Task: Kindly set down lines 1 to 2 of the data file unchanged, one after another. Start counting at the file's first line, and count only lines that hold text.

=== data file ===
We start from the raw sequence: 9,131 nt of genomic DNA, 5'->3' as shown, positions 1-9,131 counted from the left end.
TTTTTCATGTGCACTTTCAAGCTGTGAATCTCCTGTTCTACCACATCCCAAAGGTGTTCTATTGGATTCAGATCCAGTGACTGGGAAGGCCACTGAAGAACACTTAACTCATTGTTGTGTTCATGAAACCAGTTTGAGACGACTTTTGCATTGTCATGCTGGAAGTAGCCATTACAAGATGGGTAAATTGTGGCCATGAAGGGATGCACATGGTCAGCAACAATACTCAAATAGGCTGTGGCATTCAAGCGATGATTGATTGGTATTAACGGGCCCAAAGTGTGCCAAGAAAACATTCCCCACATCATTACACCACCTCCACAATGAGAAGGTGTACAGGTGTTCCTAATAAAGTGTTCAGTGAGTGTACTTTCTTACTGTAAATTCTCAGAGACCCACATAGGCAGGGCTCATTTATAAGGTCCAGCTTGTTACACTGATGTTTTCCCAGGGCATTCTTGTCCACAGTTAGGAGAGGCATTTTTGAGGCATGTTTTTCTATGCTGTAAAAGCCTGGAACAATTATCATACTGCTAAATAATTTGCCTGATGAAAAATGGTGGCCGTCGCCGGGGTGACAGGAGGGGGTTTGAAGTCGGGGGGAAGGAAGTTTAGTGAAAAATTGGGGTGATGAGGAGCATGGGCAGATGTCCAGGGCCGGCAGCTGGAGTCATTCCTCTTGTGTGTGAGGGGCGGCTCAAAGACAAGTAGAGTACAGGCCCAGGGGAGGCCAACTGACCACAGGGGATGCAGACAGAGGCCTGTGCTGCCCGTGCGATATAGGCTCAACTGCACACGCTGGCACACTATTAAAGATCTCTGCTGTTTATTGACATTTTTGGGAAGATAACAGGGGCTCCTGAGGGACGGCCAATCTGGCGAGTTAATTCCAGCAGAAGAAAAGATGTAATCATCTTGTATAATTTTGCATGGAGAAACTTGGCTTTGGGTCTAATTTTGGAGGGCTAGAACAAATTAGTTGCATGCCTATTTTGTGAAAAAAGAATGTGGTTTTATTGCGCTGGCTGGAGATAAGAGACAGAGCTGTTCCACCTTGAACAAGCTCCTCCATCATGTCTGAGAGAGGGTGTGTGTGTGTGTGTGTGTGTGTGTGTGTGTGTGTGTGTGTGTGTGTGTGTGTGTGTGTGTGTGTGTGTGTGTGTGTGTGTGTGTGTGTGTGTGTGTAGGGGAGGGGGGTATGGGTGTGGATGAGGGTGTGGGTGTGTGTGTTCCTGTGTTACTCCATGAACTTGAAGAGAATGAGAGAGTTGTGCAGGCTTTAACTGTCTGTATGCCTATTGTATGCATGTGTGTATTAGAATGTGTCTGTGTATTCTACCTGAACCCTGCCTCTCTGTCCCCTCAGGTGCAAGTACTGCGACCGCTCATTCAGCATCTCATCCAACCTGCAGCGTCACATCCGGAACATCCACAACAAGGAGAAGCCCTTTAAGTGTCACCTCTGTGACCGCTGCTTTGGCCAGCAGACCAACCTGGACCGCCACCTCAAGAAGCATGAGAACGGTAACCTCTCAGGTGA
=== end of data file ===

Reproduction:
We start from the raw sequence: 9,131 nt of genomic DNA, 5'->3' as shown, positions 1-9,131 counted from the left end.
TTTTTCATGTGCACTTTCAAGCTGTGAATCTCCTGTTCTACCACATCCCAAAGGTGTTCTATTGGATTCAGATCCAGTGACTGGGAAGGCCACTGAAGAACACTTAACTCATTGTTGTGTTCATGAAACCAGTTTGAGACGACTTTTGCATTGTCATGCTGGAAGTAGCCATTACAAGATGGGTAAATTGTGGCCATGAAGGGATGCACATGGTCAGCAACAATACTCAAATAGGCTGTGGCATTCAAGCGATGATTGATTGGTATTAACGGGCCCAAAGTGTGCCAAGAAAACATTCCCCACATCATTACACCACCTCCACAATGAGAAGGTGTACAGGTGTTCCTAATAAAGTGTTCAGTGAGTGTACTTTCTTACTGTAAATTCTCAGAGACCCACATAGGCAGGGCTCATTTATAAGGTCCAGCTTGTTACACTGATGTTTTCCCAGGGCATTCTTGTCCACAGTTAGGAGAGGCATTTTTGAGGCATGTTTTTCTATGCTGTAAAAGCCTGGAACAATTATCATACTGCTAAATAATTTGCCTGATGAAAAATGGTGGCCGTCGCCGGGGTGACAGGAGGGGGTTTGAAGTCGGGGGGAAGGAAGTTTAGTGAAAAATTGGGGTGATGAGGAGCATGGGCAGATGTCCAGGGCCGGCAGCTGGAGTCATTCCTCTTGTGTGTGAGGGGCGGCTCAAAGACAAGTAGAGTACAGGCCCAGGGGAGGCCAACTGACCACAGGGGATGCAGACAGAGGCCTGTGCTGCCCGTGCGATATAGGCTCAACTGCACACGCTGGCACACTATTAAAGATCTCTGCTGTTTATTGACATTTTTGGGAAGATAACAGGGGCTCCTGAGGGACGGCCAATCTGGCGAGTTAATTCCAGCAGAAGAAAAGATGTAATCATCTTGTATAATTTTGCATGGAGAAACTTGGCTTTGGGTCTAATTTTGGAGGGCTAGAACAAATTAGTTGCATGCCTATTTTGTGAAAAAAGAATGTGGTTTTATTGCGCTGGCTGGAGATAAGAGACAGAGCTGTTCCACCTTGAACAAGCTCCTCCATCATGTCTGAGAGAGGGTGTGTGTGTGTGTGTGTGTGTGTGTGTGTGTGTGTGTGTGTGTGTGTGTGTGTGTGTGTGTGTGTGTGTGTGTGTGTGTGTGTGTGTGTGTGTGTGTAGGGGAGGGGGGTATGGGTGTGGATGAGGGTGTGGGTGTGTGTGTTCCTGTGTTACTCCATGAACTTGAAGAGAATGAGAGAGTTGTGCAGGCTTTAACTGTCTGTATGCCTATTGTATGCATGTGTGTATTAGAATGTGTCTGTGTATTCTACCTGAACCCTGCCTCTCTGTCCCCTCAGGTGCAAGTACTGCGACCGCTCATTCAGCATCTCATCCAACCTGCAGCGTCACATCCGGAACATCCACAACAAGGAGAAGCCCTTTAAGTGTCACCTCTGTGACCGCTGCTTTGGCCAGCAGACCAACCTGGACCGCCACCTCAAGAAGCATGAGAACGGTAACCTCTCAGGTGA